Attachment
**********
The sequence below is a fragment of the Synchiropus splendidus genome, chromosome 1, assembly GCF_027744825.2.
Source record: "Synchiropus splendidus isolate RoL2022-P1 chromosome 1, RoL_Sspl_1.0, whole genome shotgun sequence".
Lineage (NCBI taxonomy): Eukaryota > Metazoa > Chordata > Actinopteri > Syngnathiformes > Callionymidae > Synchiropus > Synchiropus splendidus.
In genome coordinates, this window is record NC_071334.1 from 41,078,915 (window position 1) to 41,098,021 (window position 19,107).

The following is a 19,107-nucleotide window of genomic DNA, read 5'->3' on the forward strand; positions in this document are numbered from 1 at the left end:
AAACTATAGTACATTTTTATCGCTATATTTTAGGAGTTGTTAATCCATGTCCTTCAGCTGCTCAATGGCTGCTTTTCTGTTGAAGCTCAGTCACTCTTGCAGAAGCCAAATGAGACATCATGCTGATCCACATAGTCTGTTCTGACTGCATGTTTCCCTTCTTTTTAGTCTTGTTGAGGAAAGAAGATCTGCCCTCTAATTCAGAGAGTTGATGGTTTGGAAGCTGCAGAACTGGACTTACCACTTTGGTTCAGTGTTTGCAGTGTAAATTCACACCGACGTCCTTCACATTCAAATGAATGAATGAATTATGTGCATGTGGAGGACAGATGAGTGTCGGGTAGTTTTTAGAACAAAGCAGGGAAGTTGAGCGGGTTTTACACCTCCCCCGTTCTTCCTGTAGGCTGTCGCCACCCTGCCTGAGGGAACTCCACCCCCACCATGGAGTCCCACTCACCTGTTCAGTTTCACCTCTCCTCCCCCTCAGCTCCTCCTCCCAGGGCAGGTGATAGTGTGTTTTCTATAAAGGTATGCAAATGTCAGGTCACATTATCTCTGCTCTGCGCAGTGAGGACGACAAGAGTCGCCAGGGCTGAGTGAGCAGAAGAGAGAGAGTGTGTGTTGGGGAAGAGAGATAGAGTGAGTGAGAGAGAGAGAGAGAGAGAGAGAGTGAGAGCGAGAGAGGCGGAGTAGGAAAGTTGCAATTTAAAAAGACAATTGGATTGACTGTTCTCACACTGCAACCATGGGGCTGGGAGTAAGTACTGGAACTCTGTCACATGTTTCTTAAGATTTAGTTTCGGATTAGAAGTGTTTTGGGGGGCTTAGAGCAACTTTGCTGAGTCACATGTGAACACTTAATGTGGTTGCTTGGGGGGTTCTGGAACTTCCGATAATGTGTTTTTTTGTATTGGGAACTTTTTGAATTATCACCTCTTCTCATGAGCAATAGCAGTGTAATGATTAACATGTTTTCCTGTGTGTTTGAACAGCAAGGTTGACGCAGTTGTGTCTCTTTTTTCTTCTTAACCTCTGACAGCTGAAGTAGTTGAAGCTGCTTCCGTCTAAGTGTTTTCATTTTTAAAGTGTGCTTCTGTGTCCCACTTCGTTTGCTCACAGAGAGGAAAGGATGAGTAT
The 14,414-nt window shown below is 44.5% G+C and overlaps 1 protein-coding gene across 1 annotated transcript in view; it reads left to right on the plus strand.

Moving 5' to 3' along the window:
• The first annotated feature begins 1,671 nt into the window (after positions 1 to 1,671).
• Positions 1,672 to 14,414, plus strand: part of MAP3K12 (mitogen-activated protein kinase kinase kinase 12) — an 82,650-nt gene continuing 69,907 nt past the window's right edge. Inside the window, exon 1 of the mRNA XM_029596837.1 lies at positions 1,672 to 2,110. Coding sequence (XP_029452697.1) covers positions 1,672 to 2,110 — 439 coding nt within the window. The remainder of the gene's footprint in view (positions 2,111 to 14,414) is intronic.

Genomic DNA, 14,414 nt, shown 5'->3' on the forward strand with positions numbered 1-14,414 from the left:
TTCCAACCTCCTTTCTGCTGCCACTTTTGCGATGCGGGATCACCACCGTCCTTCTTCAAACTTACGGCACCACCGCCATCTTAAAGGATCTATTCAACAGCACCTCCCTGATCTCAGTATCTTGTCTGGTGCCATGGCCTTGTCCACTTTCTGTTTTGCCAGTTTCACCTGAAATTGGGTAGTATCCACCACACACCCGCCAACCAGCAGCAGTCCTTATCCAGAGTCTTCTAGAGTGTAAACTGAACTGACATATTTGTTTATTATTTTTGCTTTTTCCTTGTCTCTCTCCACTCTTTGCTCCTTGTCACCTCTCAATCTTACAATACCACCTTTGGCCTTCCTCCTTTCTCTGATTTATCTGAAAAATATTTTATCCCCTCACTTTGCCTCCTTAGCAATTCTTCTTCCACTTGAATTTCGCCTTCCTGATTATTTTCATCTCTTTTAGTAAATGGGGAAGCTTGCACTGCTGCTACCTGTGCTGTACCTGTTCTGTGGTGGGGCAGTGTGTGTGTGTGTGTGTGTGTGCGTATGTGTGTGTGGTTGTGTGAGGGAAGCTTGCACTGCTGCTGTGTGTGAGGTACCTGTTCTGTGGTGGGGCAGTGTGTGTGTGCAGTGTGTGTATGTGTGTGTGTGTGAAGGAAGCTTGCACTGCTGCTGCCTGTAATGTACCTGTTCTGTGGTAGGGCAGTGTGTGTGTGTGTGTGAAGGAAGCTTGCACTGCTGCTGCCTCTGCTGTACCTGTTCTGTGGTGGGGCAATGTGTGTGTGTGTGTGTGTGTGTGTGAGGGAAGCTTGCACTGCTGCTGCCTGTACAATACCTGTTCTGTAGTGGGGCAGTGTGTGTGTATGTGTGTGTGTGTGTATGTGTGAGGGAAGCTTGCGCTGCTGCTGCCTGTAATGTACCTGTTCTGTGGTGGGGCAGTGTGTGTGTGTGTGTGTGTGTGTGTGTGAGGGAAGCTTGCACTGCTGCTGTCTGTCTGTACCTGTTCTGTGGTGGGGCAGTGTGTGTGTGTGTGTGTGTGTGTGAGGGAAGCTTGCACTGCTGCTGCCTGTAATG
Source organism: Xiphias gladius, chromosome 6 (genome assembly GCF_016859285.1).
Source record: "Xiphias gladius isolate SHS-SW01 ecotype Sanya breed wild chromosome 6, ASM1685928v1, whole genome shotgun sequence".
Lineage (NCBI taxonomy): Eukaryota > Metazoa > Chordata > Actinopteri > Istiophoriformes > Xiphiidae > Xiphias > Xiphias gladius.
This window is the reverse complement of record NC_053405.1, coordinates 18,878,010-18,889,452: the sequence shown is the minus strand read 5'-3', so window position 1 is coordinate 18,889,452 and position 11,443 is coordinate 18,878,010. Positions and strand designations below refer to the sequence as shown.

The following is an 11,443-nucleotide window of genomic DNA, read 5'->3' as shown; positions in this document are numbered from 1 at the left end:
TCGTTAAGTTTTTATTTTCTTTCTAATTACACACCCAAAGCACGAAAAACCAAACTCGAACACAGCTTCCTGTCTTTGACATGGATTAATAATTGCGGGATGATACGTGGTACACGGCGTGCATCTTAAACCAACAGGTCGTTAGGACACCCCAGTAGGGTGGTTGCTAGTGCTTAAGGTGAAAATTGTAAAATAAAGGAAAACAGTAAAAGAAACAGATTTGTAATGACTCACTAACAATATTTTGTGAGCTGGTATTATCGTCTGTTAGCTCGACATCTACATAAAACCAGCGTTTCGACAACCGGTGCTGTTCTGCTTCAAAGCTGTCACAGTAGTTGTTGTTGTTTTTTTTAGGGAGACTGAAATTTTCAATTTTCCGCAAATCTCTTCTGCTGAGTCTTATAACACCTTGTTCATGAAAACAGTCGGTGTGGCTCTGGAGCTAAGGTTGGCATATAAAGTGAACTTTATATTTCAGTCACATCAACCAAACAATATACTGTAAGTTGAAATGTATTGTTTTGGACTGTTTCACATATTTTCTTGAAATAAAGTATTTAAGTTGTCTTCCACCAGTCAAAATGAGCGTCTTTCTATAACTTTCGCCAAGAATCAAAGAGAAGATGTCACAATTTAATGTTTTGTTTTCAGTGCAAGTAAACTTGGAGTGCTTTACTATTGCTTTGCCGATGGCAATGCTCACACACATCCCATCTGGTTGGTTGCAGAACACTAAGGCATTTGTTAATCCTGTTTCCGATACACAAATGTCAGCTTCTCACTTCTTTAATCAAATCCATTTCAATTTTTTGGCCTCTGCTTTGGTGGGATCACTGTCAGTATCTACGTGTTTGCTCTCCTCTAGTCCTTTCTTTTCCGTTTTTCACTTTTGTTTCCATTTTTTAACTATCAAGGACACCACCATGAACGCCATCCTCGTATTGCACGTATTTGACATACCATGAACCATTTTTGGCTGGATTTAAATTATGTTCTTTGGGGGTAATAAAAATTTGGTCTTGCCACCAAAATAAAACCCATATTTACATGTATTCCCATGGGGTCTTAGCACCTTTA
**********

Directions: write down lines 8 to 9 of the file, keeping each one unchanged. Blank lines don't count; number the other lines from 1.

Moving 5' to 3' along the window:
• The first annotated feature begins 1,671 nt into the window (after positions 1 to 1,671).